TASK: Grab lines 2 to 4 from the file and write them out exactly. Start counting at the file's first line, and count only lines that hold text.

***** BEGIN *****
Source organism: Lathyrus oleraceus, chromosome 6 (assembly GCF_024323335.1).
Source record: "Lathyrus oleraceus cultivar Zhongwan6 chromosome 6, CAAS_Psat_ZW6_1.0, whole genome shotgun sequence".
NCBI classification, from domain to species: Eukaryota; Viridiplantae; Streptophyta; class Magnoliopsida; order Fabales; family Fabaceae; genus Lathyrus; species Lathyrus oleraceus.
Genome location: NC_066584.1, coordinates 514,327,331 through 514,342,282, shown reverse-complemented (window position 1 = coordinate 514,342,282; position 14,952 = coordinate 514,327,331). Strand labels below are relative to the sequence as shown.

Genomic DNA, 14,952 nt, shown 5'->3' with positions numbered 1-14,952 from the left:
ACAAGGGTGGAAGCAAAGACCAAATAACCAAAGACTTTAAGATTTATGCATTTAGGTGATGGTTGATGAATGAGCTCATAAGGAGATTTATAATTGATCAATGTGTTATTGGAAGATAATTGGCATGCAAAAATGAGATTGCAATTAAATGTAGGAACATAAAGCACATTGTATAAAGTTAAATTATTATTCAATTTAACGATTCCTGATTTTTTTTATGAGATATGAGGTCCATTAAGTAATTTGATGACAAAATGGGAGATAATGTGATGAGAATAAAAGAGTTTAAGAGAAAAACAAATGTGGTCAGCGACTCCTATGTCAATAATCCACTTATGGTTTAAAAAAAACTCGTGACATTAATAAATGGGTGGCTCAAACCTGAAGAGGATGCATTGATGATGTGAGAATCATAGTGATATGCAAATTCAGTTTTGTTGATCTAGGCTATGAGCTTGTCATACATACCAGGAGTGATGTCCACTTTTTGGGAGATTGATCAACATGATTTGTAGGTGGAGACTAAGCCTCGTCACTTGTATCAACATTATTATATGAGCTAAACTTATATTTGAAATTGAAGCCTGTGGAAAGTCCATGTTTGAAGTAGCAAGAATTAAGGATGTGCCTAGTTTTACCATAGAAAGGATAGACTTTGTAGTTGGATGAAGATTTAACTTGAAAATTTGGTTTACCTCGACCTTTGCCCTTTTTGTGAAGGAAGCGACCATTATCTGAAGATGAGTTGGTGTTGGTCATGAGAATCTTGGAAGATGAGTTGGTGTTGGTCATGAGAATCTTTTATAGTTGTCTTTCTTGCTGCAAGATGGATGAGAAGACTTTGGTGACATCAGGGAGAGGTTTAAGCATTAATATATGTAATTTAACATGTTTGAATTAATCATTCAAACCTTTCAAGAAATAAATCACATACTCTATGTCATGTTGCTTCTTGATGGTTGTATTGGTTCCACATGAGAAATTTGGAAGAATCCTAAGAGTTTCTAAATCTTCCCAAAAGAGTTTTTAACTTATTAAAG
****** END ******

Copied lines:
Source record: "Lathyrus oleraceus cultivar Zhongwan6 chromosome 6, CAAS_Psat_ZW6_1.0, whole genome shotgun sequence".
NCBI classification, from domain to species: Eukaryota; Viridiplantae; Streptophyta; class Magnoliopsida; order Fabales; family Fabaceae; genus Lathyrus; species Lathyrus oleraceus.
Genome location: NC_066584.1, coordinates 514,327,331 through 514,342,282, shown reverse-complemented (window position 1 = coordinate 514,342,282; position 14,952 = coordinate 514,327,331). Strand labels below are relative to the sequence as shown.